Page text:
World Trade Centre Montreal

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The Montreal World Trade Centre west entrance on Victoria Square.

Coordinates: 45°30′7.50″N 73°33′38.20″W / 45.5020833°N 73.5606111°W / 45.5020833; -73.5606111

Fountain

The World Trade Centre Montreal (in French, Centre de Commerce mondial de Montréal) is an office and hotel complex located in the Quartier international district of Montreal, Quebec, Canada.

Completed in 1992 by Arcop, it is an example of a 'horizontal skyscraper' and a leading example of urban renewal, architectural preservation and rehabilitation. The complex united several smaller Victorian-era commercial buildings (including the city's historic Bank of Nova Scotia building and Canada Steamship Lines building) by encasing them in a larger form, in this case a massive glassed-in atrium running the length of what was once Fortification Lane, itself the site of the city's colonial defensive walls. In a kind of post-modern hommage, a remnant of the Berlin Wall, given to the city in 1992, is on public exhibit within the complex. The complex includes other historic elements, such as a fountain by French architect and sculptor Dieudonné-Barthélemy Guibal (1699–1757) also donated to the city in 1992. At the far end of the centre is the Montreal InterContinental Hotel.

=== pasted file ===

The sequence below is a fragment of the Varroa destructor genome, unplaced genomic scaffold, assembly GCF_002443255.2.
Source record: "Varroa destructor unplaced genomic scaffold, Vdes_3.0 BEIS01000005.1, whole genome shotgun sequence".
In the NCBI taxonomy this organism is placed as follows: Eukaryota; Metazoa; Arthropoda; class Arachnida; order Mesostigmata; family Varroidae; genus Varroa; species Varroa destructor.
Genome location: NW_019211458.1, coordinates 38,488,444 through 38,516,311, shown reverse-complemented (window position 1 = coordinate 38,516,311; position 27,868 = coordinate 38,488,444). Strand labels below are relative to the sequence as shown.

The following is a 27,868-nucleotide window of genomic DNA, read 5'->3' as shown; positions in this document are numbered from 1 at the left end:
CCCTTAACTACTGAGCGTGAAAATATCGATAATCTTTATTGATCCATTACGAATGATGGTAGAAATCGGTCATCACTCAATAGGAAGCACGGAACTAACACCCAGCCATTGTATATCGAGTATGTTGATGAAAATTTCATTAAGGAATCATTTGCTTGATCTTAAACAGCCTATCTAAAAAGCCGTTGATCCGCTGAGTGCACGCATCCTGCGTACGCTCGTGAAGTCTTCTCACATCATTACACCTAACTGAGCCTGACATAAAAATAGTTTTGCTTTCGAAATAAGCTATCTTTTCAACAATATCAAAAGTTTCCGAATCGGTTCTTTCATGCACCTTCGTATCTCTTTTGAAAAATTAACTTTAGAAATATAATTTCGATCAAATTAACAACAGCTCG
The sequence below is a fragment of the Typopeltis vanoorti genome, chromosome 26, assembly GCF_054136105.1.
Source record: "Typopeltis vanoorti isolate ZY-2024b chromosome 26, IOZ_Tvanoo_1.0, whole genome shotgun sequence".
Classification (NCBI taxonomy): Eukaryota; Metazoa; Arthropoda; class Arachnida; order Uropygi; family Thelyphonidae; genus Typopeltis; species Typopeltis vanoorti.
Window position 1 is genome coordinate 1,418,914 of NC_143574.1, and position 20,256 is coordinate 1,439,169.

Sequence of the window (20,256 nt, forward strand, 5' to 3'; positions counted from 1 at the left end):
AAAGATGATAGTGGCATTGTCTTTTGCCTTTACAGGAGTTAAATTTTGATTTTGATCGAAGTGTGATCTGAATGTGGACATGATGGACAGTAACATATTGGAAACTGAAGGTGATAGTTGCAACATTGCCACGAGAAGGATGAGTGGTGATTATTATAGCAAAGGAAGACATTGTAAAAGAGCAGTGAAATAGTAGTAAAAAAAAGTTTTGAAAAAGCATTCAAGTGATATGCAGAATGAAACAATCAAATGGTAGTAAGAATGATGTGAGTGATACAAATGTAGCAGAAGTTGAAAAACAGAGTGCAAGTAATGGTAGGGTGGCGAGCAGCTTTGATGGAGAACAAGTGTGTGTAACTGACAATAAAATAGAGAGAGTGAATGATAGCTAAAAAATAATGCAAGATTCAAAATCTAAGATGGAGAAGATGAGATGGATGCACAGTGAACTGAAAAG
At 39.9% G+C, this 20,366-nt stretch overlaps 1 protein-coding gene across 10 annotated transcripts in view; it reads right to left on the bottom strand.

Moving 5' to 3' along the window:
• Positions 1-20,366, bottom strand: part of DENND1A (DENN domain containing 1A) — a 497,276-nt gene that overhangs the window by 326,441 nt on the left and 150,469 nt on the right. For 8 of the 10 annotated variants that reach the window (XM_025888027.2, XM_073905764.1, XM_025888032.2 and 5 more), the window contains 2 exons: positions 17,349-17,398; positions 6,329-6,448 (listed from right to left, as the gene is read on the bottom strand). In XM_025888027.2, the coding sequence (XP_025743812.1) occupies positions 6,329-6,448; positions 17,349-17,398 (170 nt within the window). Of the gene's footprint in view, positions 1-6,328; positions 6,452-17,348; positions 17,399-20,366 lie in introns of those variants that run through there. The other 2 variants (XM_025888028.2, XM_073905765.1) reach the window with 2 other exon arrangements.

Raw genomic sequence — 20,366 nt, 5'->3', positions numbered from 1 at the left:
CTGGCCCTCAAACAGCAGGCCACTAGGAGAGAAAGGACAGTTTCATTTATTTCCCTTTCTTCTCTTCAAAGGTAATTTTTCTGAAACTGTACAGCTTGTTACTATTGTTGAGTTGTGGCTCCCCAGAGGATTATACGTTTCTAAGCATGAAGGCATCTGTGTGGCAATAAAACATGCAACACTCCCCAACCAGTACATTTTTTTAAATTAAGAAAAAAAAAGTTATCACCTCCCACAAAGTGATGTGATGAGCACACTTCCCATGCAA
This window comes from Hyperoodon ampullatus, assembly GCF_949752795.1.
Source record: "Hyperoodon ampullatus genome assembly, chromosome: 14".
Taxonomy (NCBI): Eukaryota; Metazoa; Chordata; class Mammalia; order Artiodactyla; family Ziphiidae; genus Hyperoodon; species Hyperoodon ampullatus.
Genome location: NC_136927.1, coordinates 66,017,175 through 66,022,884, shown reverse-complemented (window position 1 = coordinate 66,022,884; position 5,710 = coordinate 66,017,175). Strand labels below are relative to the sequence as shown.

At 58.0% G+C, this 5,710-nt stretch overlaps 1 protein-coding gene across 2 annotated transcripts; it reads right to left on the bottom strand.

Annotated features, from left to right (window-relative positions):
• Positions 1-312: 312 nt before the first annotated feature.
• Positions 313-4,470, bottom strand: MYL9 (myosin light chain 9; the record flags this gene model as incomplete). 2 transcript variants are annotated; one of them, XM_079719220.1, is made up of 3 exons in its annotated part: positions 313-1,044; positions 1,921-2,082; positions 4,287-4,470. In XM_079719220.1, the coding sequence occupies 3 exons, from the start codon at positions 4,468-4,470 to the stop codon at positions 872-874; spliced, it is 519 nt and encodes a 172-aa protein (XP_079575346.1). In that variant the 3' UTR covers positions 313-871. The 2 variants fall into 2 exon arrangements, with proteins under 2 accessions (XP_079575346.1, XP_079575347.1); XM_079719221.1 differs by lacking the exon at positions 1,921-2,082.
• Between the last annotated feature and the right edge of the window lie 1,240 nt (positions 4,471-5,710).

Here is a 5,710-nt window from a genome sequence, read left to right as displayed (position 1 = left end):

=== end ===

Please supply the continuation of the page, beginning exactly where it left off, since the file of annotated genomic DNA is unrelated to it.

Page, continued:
From the exterior it appears as a quintessential late-19th century Montreal business block with a diverse collection of buildings in different styles. Once inside the rear sections of those buildings have no been oriented on to a vast open space, replete with reflecting pool, cafés, boutiques and other diverse services. The interior is united in its impressive open volume and natural lighting, it reveals itself in layers - for the uninitiated the interior space is often thoroughly unexpected.

The Centre is connected to Montreal's underground city and to Square-Victoria metro station towards the West and Place d'Armes and Place Riopelle to the East.

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